A recent edition of the popular Adweek publican features a back cover and website expose on how the New Zealander actress Lucy Lawless is now on a “information diet,” while explaining how this former “Xena: Warrior Princess” was once a “digital junkie." For example, Lawless said she's now "set a limit and doesn’t do Twitter or social networks.” The 43-year-old Lawless also told Adweek that after reading e-mails on “my iPad before I even get out of bed,” she realized “it’s terrible because you’re not supposed to sleep next to anything electronic, but I don’t think I’m able to unplug.” But, “unplug,” she did, when Lawless told Adweek that she prefers human company to those skinny silver tablets. “I think you live very well without the caffeine of social networks. It’s like a gateway drug, and it sucks up a lot of your time. I have a really rich life with real human beings, so I don’t feel like I’m suffering by not being on those things.”
America saturated with “digital junkies”
In a world that’s nearly saturated by tech-gadgets, its news on Adweek and other trendy websites that like to “give the skinny on one’s favorite app.” In turn, Lawless and others who are middle aged are no longer buying the “cool-aid” that one must literally sleep with one’s iPhone or iPad or miss out on life; when, they assert, “real life is not lived online.”
Lawless, 43, is best known for playing the title character of the internationally successful TV series “Xena: Warrior Princess” that’s set in the age ancient age of Hercules, and “before” people lived their lives by tuning into small screens that they carry everywhere; even in their beds.
When trying to break from her “tablet addiction,” Lawless told Adweek that “the thing I’m most embarrassed about is how much Solebon Solitaire I play on my iPad, iPhone, whatever, and it’s not even a very advanced app. There’s a game on it called La Belle Lucie, and it’s really rockingly hard.”
How to recover from tablet abuse?
In turn, Lawless is now in recovery as a digital junkie. For example, she no longer keeps her iPad in bed with her
Thus, she told Adweek that she’s now using the popular “airtime-restricted diet” that limits the amount of time one stares at the small screens on smartphones or tablets. “I’m on an airtime-restricted diet, as are all my family, but since I’m often awake at 3 and 4 in the morning, I sneak in a couple of extra hours of TV – usually on my iPad.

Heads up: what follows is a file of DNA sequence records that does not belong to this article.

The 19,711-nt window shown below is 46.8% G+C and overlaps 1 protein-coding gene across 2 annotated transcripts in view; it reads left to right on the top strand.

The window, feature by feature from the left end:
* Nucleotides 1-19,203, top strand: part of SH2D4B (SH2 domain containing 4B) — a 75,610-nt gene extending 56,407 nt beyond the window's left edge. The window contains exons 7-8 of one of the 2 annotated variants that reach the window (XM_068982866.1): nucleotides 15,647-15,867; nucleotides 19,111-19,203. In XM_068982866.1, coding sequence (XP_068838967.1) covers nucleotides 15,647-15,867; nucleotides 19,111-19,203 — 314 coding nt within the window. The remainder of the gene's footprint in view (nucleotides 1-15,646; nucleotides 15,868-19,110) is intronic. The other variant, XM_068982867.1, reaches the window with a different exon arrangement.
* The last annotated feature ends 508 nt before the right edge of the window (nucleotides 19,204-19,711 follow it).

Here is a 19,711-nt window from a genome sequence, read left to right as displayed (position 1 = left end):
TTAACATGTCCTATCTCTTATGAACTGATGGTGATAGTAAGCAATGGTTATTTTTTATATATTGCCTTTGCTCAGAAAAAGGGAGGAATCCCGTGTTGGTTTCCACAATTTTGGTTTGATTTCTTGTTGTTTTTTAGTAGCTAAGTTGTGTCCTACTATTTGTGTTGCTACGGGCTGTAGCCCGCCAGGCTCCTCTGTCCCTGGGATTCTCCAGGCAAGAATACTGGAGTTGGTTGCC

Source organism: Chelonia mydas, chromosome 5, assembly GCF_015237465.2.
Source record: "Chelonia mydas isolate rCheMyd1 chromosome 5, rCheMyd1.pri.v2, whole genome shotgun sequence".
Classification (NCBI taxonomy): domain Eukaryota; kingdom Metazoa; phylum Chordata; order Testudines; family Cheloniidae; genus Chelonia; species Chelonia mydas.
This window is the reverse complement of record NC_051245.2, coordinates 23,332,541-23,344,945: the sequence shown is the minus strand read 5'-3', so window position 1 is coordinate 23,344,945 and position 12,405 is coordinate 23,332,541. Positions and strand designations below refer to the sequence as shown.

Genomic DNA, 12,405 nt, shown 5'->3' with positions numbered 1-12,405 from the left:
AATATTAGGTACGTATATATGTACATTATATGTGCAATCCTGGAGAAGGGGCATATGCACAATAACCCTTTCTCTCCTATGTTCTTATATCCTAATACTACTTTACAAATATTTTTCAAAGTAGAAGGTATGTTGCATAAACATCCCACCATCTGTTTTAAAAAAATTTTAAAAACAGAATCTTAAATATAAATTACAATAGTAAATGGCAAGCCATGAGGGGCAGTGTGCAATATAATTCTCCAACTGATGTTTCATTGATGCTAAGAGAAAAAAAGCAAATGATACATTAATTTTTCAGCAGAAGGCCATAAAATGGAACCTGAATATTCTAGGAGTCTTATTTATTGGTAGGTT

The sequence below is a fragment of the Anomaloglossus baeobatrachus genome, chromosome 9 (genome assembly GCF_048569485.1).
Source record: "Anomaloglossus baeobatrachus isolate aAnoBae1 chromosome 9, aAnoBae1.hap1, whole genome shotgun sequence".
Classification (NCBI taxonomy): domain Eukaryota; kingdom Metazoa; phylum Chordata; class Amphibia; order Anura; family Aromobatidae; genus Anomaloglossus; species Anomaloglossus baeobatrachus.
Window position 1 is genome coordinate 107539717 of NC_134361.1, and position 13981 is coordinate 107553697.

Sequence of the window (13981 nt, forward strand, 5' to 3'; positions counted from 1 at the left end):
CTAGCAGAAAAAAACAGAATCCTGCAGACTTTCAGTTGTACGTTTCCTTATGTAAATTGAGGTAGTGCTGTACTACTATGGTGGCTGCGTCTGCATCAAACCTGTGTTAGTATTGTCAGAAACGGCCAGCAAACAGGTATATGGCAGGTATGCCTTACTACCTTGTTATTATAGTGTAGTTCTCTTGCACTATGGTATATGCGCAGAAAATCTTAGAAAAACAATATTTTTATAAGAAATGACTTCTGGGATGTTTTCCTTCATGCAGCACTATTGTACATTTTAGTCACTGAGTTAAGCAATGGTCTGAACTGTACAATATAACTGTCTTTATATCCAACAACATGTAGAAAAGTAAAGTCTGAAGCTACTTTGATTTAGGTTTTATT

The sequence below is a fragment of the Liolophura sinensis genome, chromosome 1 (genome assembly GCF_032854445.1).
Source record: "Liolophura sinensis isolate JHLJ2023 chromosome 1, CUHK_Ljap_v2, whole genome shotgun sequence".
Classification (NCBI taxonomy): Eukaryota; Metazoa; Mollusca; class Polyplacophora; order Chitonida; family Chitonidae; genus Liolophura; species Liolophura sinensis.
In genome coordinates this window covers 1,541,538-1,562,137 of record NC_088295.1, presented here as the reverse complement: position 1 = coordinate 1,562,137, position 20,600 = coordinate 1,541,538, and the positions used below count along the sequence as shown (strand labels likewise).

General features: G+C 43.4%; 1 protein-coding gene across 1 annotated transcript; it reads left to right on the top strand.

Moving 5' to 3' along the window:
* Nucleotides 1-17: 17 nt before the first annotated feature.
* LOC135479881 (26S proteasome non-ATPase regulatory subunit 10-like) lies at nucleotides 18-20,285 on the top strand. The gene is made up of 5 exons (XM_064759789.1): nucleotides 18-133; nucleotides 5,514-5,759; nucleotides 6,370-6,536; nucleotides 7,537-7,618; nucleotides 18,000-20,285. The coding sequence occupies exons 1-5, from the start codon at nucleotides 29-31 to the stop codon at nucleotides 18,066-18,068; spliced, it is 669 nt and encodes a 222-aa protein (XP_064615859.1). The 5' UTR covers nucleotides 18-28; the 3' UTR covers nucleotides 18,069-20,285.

While Lawless has not arrived at the “airtime-restricted diet” – that was first coined by Microsoft’s Bill Gates when he told PBS interviewer Charlie Rose a few years ago that he limits his families airtime online to "no more than three hours a day, including school work” – she told Adweek that’s she’s really trying to get off this “gateway drug” that is social networks.
Lawless turning to ancient times again
Life was much simpler for those who lived in those ancient times before online mania.
For instance, Lawless “didn’t mess with technology” for her role on the “re-imagined Battlestar Galactica,” and, instead, is now playing Xena type roles again in the TV series “Spartacus: Vengeance,” and “Spartacus: Blood and Sand,” and now its prequel “Spartacus: Gods of the Arena.”
For these various “Spartacus” roles, that take place in ancient Rome, Lawless stars as the man character “Lucretia” who, she says, is completely free from today’s technology.
In turn, Lawless told Adweek that she’s “trying” to read a lot more print books.
“I’m reading some Frederick Forsyth at the moment,” Lawless told Adweek during a recent interview. “I never twitter – I’ve tried, but I can’t figure out how to leave a message.” Instead, Lawless said: “I’m very interested in green issues – mining, offshore drilling – so that occupies a lot of my mind.”
Lawless still evokes Xena for fans
Lawless starred in the supernatural fantasy adventure series “Xena: Warrior Princess” from 1995 until the show ended its syndication run on June 18, 2001.
Xena was a spin-off of the TV series “Hercules: The Legendary Journeys,” with the saga including episodes where “Xena is a recurring character that was originally scheduled to die in her third appearance,” states an overview for the program.
However, fans caught on to Xena thanks to the talent of Lawless and her new partner Gabrielle (played by Renee O’Connor), who set out to "do good" and "be real people with real problems to face together."
In turn, a Xena website noted how Lawless “has enjoyed a particular cult status in the lesbian community. Some of the lesbian fan base see Xena and Gabrielle as a couple and have embraced them as role models and lesbian icons.”
Lawless playing Xena would never have time for Gabrielle -- if the show took place in modern times with the real stars also needing “a digital age break."
Thus, Lawless seems pleased with returning to their Xena Warrior Princess roots -- and no longer sleeping with her iPad -- by choosing human company instead.
Image source of a scene from “Xena:Warrior Princess” with Xena kissing her friend Gabrielle. Photo courtesy Wikipedia http://en.wikipedia.org/wiki/Xena:_Warrior_Princess